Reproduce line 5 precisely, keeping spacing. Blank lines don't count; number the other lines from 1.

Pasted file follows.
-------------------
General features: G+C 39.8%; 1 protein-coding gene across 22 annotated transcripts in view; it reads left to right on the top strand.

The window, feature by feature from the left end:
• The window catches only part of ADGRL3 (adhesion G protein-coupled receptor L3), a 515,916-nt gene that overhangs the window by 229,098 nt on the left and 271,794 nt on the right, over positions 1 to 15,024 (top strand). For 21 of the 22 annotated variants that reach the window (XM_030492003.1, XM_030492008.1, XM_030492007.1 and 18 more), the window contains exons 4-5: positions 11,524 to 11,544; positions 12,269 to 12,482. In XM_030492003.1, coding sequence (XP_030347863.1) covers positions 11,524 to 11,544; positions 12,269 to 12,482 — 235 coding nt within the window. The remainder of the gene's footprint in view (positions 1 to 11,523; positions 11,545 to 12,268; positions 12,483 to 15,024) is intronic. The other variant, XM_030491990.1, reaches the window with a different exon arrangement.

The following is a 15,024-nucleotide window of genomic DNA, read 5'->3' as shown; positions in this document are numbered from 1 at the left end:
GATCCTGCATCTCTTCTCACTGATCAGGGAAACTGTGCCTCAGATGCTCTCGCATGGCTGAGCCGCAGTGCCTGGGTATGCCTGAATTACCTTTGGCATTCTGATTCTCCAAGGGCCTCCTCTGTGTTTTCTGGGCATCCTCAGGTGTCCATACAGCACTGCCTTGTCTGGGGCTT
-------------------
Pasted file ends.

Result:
GATCCTGCATCTCTTCTCACTGATCAGGGAAACTGTGCCTCAGATGCTCTCGCATGGCTGAGCCGCAGTGCCTGGGTATGCCTGAATTACCTTTGGCATTCTGATTCTCCAAGGGCCTCCTCTGTGTTTTCTGGGCATCCTCAGGTGTCCATACAGCACTGCCTTGTCTGGGGCTT